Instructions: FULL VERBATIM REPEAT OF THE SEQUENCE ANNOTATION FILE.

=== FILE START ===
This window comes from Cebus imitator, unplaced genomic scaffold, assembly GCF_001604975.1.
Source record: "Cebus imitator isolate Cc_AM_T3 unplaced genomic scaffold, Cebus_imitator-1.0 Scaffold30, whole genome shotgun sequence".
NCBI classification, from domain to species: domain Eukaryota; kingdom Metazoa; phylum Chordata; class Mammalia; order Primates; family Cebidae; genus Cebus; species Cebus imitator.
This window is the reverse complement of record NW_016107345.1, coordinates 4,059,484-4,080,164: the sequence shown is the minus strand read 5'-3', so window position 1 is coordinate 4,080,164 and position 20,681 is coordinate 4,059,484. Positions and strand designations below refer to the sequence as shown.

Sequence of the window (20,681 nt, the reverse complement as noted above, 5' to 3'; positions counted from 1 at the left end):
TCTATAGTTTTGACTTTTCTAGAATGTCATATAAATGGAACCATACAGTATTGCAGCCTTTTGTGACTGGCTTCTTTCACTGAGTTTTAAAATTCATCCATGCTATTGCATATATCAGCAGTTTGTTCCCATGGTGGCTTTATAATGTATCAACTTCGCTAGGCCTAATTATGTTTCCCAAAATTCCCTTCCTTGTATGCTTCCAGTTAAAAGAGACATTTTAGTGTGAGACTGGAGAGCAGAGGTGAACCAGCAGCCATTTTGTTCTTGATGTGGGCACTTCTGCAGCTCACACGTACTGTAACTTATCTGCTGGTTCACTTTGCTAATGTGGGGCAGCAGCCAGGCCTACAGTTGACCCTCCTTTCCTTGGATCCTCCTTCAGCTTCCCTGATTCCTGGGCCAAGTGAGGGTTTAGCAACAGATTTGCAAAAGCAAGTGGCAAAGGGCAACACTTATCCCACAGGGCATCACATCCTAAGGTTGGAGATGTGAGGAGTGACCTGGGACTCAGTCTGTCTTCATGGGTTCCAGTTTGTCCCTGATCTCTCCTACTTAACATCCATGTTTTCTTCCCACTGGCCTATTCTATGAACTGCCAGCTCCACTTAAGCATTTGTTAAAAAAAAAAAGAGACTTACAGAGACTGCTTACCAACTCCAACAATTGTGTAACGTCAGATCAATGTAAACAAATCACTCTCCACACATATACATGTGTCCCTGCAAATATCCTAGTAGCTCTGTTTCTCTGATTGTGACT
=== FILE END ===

This window comes from Cebus imitator, unplaced genomic scaffold, assembly GCF_001604975.1.
Source record: "Cebus imitator isolate Cc_AM_T3 unplaced genomic scaffold, Cebus_imitator-1.0 Scaffold30, whole genome shotgun sequence".
NCBI classification, from domain to species: domain Eukaryota; kingdom Metazoa; phylum Chordata; class Mammalia; order Primates; family Cebidae; genus Cebus; species Cebus imitator.
This window is the reverse complement of record NW_016107345.1, coordinates 4,059,484-4,080,164: the sequence shown is the minus strand read 5'-3', so window position 1 is coordinate 4,080,164 and position 20,681 is coordinate 4,059,484. Positions and strand designations below refer to the sequence as shown.

Sequence of the window (20,681 nt, the reverse complement as noted above, 5' to 3'; positions counted from 1 at the left end):
TCTATAGTTTTGACTTTTCTAGAATGTCATATAAATGGAACCATACAGTATTGCAGCCTTTTGTGACTGGCTTCTTTCACTGAGTTTTAAAATTCATCCATGCTATTGCATATATCAGCAGTTTGTTCCCATGGTGGCTTTATAATGTATCAACTTCGCTAGGCCTAATTATGTTTCCCAAAATTCCCTTCCTTGTATGCTTCCAGTTAAAAGAGACATTTTAGTGTGAGACTGGAGAGCAGAGGTGAACCAGCAGCCATTTTGTTCTTGATGTGGGCACTTCTGCAGCTCACACGTACTGTAACTTATCTGCTGGTTCACTTTGCTAATGTGGGGCAGCAGCCAGGCCTACAGTTGACCCTCCTTTCCTTGGATCCTCCTTCAGCTTCCCTGATTCCTGGGCCAAGTGAGGGTTTAGCAACAGATTTGCAAAAGCAAGTGGCAAAGGGCAACACTTATCCCACAGGGCATCACATCCTAAGGTTGGAGATGTGAGGAGTGACCTGGGACTCAGTCTGTCTTCATGGGTTCCAGTTTGTCCCTGATCTCTCCTACTTAACATCCATGTTTTCTTCCCACTGGCCTATTCTATGAACTGCCAGCTCCACTTAAGCATTTGTTAAAAAAAAAAAGAGACTTACAGAGACTGCTTACCAACTCCAACAATTGTGTAACGTCAGATCAATGTAAACAAATCACTCTCCACACATATACATGTGTCCCTGCAAATATCCTAGTAGCTCTGTTTCTCTGATTGTGACT